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I crafted some saddlebags for the Cub

Illustration for article titled I crafted some saddlebags for the Cub

I needed to add some utility to the Cub to make it useful for what I want it for. Bags specific to these old models are hard to come by are $$$ as all get out, so I set out to DIY my own. I mostly followed this guide, with some modifications.

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Illustration for article titled I crafted some saddlebags for the Cub

The bag I went with is called a Musette bag. Most military surplus shops sell them for $15-$20. They’re shaped and sized like a messenger bag except for one key difference: they have two adjustable backpack-style straps that clip onto D-rings. This is important to attaching them to the bike.

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Illustration for article titled I crafted some saddlebags for the Cub

I cut some corruplast backs and bottoms for the bags to add structure and keep them from sagging against the wheel and exhaust. I also hit the bags with some commercially available waterproofing spray.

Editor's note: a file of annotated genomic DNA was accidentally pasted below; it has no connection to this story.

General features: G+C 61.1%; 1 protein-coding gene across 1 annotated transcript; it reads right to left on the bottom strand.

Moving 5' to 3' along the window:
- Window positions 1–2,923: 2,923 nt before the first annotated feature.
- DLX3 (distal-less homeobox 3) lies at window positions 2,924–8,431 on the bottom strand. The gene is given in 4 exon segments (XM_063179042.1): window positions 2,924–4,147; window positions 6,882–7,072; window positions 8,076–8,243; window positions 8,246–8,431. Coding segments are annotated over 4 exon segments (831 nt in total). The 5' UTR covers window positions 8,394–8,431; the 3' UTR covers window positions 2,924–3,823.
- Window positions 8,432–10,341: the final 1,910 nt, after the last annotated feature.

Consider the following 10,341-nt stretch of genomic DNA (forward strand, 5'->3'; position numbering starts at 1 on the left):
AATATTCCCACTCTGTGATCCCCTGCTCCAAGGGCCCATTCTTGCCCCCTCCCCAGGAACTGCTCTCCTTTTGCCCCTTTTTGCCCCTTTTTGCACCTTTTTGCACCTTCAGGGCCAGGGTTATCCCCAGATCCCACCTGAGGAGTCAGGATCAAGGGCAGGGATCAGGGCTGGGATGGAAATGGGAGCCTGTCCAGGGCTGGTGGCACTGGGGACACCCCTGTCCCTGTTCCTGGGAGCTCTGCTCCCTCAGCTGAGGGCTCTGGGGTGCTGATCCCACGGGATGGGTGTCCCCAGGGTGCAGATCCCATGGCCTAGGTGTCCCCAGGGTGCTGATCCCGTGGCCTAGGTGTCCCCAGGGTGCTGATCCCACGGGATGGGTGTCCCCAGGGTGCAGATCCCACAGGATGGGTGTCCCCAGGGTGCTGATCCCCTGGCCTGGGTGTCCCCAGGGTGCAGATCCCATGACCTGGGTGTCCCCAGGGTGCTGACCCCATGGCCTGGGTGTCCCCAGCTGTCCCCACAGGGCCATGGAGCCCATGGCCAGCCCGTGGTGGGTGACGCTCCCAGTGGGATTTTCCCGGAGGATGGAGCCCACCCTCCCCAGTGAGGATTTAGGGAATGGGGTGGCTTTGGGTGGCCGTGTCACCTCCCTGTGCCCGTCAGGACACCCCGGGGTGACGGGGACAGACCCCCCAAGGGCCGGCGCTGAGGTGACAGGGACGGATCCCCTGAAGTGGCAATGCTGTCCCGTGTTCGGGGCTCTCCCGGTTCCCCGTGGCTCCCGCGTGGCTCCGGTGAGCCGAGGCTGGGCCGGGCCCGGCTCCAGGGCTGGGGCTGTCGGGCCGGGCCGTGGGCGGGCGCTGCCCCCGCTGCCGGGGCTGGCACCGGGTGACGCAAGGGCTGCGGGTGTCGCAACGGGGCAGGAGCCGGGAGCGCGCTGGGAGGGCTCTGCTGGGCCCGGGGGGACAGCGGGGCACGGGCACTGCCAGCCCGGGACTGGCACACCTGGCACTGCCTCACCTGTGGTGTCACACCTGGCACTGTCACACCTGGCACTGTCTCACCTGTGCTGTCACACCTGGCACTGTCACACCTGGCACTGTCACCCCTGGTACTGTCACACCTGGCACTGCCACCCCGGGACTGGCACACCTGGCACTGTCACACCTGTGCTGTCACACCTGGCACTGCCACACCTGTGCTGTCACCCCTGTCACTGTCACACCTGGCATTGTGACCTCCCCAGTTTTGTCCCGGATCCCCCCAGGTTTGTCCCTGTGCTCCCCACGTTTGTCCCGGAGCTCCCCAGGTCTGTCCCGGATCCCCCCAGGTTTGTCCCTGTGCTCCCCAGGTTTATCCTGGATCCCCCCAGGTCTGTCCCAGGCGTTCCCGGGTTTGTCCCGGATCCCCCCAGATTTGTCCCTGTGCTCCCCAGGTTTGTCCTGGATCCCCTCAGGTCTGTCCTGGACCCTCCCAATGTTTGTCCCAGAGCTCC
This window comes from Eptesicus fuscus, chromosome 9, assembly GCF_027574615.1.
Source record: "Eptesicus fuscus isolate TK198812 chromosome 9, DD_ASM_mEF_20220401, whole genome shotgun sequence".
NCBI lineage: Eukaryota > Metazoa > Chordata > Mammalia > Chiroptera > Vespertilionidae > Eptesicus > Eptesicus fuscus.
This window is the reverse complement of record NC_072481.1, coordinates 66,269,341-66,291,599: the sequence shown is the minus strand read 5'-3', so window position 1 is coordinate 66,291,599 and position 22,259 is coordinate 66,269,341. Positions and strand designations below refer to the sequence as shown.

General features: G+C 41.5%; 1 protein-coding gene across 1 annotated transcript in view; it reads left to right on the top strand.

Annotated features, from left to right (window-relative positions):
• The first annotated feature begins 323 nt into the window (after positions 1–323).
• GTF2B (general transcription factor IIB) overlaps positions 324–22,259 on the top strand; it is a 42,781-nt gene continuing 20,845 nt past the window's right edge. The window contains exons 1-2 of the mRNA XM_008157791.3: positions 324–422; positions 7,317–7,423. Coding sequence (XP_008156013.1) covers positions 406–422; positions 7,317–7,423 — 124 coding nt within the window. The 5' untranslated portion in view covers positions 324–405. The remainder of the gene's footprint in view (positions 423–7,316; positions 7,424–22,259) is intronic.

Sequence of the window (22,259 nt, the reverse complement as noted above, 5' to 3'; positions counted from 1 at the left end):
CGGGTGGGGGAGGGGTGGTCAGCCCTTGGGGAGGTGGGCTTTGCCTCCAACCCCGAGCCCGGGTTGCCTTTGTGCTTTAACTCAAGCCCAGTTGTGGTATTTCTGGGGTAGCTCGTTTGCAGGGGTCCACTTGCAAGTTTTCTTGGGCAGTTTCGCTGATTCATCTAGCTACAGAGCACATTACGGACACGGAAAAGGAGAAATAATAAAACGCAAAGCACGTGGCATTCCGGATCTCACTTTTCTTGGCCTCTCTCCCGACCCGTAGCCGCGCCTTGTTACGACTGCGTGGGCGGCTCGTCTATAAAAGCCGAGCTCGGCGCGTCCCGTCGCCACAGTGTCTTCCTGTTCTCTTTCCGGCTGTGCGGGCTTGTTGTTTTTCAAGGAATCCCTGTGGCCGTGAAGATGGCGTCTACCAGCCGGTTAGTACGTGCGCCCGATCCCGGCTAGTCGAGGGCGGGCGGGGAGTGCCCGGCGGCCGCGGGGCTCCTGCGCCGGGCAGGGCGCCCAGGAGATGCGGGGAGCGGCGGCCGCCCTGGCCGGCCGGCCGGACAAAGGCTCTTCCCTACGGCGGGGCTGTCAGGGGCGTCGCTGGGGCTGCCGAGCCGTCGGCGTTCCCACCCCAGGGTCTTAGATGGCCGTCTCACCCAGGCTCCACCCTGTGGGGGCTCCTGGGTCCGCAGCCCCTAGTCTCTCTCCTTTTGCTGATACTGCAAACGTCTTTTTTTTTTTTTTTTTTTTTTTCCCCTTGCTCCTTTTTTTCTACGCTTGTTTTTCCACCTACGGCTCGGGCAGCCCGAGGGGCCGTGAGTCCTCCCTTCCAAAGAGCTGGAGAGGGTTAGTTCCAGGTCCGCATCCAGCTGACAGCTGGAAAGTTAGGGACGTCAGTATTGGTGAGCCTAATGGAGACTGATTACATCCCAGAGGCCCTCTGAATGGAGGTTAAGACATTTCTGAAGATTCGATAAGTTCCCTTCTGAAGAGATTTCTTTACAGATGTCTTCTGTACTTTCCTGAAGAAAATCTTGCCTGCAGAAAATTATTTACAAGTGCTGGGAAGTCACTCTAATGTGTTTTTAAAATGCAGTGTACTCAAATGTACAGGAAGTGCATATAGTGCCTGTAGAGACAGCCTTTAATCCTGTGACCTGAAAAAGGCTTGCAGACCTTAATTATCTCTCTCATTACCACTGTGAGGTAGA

Illustration for article titled I crafted some saddlebags for the Cub

The bags are suspended from the bike by threading them up and over and clipping them to each others’ D-rings. One could also loop them back through and clip them to themselves but this way felt more solid.

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Illustration for article titled I crafted some saddlebags for the Cub

Next up is some nylon straps to keep the bags located. A roll of webbing and bag of tri-glides (that’s what those slidey plastic things are called!) cost me $15. I secured the straps to the tri-glides with pop rivets but one could also sew/glue/whatever. After you cut it to length you just run the end over a lighter to keep it from fraying.

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Illustration for article titled I crafted some saddlebags for the Cub
Illustration for article titled I crafted some saddlebags for the Cub
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The straps secure the bags to the rear pegs and around the back of the bike to each other. This creates tension to keep the bags from flapping in the wind.

Illustration for article titled I crafted some saddlebags for the Cub
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Tah-dah! We’ve created some snazzy retro-looking bags that match the bike nicely. Now it’s ready for trips to the grocery and post office and whatnot. Total supplies cost was about $60, which is literally nothing compared to buying some ready-made bags.

Illustration for article titled I crafted some saddlebags for the Cub

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